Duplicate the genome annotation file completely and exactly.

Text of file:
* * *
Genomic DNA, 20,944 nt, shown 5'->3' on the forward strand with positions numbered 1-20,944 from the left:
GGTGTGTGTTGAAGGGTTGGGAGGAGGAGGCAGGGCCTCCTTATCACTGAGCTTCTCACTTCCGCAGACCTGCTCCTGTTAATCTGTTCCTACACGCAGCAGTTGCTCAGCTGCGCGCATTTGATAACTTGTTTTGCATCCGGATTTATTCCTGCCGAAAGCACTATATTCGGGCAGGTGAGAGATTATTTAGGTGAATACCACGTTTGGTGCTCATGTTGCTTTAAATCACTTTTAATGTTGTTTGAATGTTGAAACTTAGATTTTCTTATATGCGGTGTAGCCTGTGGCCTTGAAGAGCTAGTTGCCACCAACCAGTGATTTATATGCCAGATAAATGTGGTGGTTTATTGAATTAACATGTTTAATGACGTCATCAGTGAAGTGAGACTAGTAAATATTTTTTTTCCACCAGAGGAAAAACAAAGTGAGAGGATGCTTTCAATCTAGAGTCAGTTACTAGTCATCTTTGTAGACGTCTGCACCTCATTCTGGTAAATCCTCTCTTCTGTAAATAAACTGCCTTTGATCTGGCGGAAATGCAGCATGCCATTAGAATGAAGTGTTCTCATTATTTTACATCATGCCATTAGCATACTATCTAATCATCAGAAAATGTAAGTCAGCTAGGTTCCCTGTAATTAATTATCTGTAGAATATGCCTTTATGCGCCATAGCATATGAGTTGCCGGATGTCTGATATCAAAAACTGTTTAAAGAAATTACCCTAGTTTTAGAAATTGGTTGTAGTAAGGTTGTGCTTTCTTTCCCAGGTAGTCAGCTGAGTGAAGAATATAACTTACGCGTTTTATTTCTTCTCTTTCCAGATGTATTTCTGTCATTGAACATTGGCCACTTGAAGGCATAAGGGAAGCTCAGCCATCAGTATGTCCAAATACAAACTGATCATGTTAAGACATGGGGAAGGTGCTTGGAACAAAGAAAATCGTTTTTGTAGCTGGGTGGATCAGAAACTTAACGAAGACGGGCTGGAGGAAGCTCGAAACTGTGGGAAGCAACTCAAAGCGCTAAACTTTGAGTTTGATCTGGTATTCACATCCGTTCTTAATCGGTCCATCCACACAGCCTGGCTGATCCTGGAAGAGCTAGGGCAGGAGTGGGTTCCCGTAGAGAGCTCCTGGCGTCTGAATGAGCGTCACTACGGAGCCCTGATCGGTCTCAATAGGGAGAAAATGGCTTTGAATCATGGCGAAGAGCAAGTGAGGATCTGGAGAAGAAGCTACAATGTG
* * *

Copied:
Genomic DNA, 20,944 nt, shown 5'->3' on the forward strand with positions numbered 1-20,944 from the left:
GGTGTGTGTTGAAGGGTTGGGAGGAGGAGGCAGGGCCTCCTTATCACTGAGCTTCTCACTTCCGCAGACCTGCTCCTGTTAATCTGTTCCTACACGCAGCAGTTGCTCAGCTGCGCGCATTTGATAACTTGTTTTGCATCCGGATTTATTCCTGCCGAAAGCACTATATTCGGGCAGGTGAGAGATTATTTAGGTGAATACCACGTTTGGTGCTCATGTTGCTTTAAATCACTTTTAATGTTGTTTGAATGTTGAAACTTAGATTTTCTTATATGCGGTGTAGCCTGTGGCCTTGAAGAGCTAGTTGCCACCAACCAGTGATTTATATGCCAGATAAATGTGGTGGTTTATTGAATTAACATGTTTAATGACGTCATCAGTGAAGTGAGACTAGTAAATATTTTTTTTCCACCAGAGGAAAAACAAAGTGAGAGGATGCTTTCAATCTAGAGTCAGTTACTAGTCATCTTTGTAGACGTCTGCACCTCATTCTGGTAAATCCTCTCTTCTGTAAATAAACTGCCTTTGATCTGGCGGAAATGCAGCATGCCATTAGAATGAAGTGTTCTCATTATTTTACATCATGCCATTAGCATACTATCTAATCATCAGAAAATGTAAGTCAGCTAGGTTCCCTGTAATTAATTATCTGTAGAATATGCCTTTATGCGCCATAGCATATGAGTTGCCGGATGTCTGATATCAAAAACTGTTTAAAGAAATTACCCTAGTTTTAGAAATTGGTTGTAGTAAGGTTGTGCTTTCTTTCCCAGGTAGTCAGCTGAGTGAAGAATATAACTTACGCGTTTTATTTCTTCTCTTTCCAGATGTATTTCTGTCATTGAACATTGGCCACTTGAAGGCATAAGGGAAGCTCAGCCATCAGTATGTCCAAATACAAACTGATCATGTTAAGACATGGGGAAGGTGCTTGGAACAAAGAAAATCGTTTTTGTAGCTGGGTGGATCAGAAACTTAACGAAGACGGGCTGGAGGAAGCTCGAAACTGTGGGAAGCAACTCAAAGCGCTAAACTTTGAGTTTGATCTGGTATTCACATCCGTTCTTAATCGGTCCATCCACACAGCCTGGCTGATCCTGGAAGAGCTAGGGCAGGAGTGGGTTCCCGTAGAGAGCTCCTGGCGTCTGAATGAGCGTCACTACGGAGCCCTGATCGGTCTCAATAGGGAGAAAATGGCTTTGAATCATGGCGAAGAGCAAGTGAGGATCTGGAGAAGAAGCTACAATGTG